The Healing Quality of Truth

selective focus photography of Pinocchio puppet

Lying to someone you love can be devastating and can undermine their trust in you for a very long time, once the lie is uncovered. So today, a question for you: On a personal level, how do you feel about this whole business of lying? Would you prefer that those around you keep unpleasant truths from you? Or, would you prefer to know the truth, no matter what? (Your answer reveals quite a bit about how you see yourself.)

Once you have answers to these previous questions, then how would you like the truth told to you? Brutally, with no regard for your feelings? Or tactfully, with a gesture of affection and a few softening words, such as, “Remember, we said we’d be honest with each other, so here goes,” or “I’m no expert, but here’s what I think.”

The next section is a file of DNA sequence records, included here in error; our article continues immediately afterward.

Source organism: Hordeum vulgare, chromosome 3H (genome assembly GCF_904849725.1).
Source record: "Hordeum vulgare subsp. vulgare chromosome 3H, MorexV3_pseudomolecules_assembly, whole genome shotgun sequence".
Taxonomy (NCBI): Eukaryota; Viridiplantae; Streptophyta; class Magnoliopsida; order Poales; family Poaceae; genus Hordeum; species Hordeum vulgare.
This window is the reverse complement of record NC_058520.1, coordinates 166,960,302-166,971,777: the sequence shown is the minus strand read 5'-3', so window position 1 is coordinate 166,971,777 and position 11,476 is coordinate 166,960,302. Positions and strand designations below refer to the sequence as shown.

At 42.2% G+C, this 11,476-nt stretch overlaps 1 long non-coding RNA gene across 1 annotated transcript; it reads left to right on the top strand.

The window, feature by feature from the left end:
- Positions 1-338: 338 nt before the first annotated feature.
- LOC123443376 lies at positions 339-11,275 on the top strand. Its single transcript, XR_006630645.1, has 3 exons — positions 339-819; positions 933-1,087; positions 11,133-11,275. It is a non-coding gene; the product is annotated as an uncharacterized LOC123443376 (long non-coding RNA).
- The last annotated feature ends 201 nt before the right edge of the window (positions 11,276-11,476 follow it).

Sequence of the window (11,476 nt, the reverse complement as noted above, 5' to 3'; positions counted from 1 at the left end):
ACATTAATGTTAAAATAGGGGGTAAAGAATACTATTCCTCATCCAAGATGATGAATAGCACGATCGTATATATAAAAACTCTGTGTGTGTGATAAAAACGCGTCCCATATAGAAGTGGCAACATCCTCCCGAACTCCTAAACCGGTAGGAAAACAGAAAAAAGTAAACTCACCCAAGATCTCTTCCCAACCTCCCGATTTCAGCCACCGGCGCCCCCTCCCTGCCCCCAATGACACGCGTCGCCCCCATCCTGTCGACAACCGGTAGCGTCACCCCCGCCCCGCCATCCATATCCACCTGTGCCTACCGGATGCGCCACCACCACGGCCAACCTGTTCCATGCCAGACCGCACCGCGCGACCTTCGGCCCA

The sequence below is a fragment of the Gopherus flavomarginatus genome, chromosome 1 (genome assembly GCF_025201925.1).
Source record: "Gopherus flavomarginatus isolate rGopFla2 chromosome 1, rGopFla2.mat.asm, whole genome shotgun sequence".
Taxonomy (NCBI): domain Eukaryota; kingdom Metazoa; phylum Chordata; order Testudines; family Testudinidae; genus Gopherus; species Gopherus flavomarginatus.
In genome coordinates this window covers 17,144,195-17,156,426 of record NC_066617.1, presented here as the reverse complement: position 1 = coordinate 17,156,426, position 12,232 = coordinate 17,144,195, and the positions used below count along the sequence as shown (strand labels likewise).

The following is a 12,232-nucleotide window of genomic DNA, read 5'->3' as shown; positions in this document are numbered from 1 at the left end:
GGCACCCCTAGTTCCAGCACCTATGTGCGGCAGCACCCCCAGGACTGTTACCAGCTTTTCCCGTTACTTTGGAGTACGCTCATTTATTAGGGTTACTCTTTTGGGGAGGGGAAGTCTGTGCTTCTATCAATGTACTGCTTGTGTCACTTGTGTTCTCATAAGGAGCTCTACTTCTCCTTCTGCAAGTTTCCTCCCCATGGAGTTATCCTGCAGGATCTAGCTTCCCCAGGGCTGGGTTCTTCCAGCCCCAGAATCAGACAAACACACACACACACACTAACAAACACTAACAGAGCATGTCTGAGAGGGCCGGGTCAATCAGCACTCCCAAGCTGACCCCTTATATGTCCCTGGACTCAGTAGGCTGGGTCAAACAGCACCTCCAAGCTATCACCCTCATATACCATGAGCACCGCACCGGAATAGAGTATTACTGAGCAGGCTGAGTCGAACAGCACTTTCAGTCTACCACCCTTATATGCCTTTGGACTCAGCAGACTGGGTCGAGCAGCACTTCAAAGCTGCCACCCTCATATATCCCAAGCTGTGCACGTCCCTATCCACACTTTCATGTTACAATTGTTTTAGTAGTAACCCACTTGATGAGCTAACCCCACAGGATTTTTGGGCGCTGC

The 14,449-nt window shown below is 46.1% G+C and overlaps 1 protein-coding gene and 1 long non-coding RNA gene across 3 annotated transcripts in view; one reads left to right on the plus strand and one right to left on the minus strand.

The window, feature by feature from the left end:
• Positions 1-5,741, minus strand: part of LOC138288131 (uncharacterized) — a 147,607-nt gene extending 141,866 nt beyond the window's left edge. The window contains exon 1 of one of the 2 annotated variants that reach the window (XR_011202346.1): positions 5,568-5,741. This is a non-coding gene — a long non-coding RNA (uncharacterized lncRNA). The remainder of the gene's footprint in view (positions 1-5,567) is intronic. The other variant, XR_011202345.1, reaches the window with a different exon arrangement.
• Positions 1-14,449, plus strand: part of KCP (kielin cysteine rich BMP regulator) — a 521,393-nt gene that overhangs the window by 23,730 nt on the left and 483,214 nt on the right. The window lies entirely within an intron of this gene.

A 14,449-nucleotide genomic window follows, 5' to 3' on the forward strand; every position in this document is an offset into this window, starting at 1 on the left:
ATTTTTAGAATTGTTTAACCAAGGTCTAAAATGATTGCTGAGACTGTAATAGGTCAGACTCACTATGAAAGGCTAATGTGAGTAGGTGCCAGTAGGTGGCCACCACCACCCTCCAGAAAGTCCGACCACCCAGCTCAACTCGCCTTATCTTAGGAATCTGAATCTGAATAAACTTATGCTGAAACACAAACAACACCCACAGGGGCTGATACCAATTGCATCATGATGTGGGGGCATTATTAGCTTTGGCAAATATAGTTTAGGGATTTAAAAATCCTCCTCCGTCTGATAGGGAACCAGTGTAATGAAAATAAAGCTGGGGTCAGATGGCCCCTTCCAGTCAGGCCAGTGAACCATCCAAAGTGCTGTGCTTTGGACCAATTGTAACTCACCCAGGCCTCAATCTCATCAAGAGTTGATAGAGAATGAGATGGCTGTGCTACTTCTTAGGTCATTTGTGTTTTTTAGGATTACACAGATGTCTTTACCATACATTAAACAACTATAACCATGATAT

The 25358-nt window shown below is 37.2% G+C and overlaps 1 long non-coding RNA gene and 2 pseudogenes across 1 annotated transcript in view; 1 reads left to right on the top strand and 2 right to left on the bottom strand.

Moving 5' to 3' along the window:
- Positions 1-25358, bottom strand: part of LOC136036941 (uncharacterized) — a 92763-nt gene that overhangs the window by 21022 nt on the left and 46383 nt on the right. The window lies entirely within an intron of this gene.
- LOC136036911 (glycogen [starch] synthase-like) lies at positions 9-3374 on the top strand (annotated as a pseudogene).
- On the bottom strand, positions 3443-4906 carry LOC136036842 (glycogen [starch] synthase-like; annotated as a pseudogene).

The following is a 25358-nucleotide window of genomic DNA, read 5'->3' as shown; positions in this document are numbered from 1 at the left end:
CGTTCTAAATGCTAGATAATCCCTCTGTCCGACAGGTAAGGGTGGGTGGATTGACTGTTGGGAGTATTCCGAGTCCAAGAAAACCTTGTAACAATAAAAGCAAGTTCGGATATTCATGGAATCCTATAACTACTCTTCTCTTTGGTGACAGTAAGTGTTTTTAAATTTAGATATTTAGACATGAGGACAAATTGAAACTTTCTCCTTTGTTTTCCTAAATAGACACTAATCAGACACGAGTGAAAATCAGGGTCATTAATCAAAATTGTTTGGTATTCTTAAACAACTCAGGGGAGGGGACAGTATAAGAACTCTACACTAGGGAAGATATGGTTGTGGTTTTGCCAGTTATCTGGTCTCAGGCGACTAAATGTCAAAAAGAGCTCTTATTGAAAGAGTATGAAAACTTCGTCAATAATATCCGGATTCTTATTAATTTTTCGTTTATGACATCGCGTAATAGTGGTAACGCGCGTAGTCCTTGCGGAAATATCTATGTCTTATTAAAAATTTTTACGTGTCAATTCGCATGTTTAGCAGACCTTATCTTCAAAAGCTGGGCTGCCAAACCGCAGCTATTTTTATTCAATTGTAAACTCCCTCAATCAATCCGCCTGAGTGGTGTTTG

The truth doesn’t have to hurt if it’s offered with a loving spirit. What hurts is feeling that we have to wear a mask over our true thoughts and emotions. This masking becomes a lie in itself, and we become less than who we really are. If we want our relationships to flourish and grow, compassionate honesty and truth must be our ultimate goals.

Sure, we will fall from the truth from time to time. We are only human. But we want to put aside the idea that deception of those closest to us is something we do for their own, or our own, good. Hiding the truth leads to living a life of lies, as each lie inevitably requires another, and another, and another. That’s a lot of work, and a lot of energy spent maintaining a web of lies that will inevitably fail from the weight of trying to keep it all straight. It’s a false foundation upon which to build a life.

There is a lot of discussion these days about truths and falsehoods, both accidental and intentional. It is the lies in relationships, not the truths, that hurt and damage. It is the truth that heals, whether in our personal relationships or within our teams or organizations, even our nations.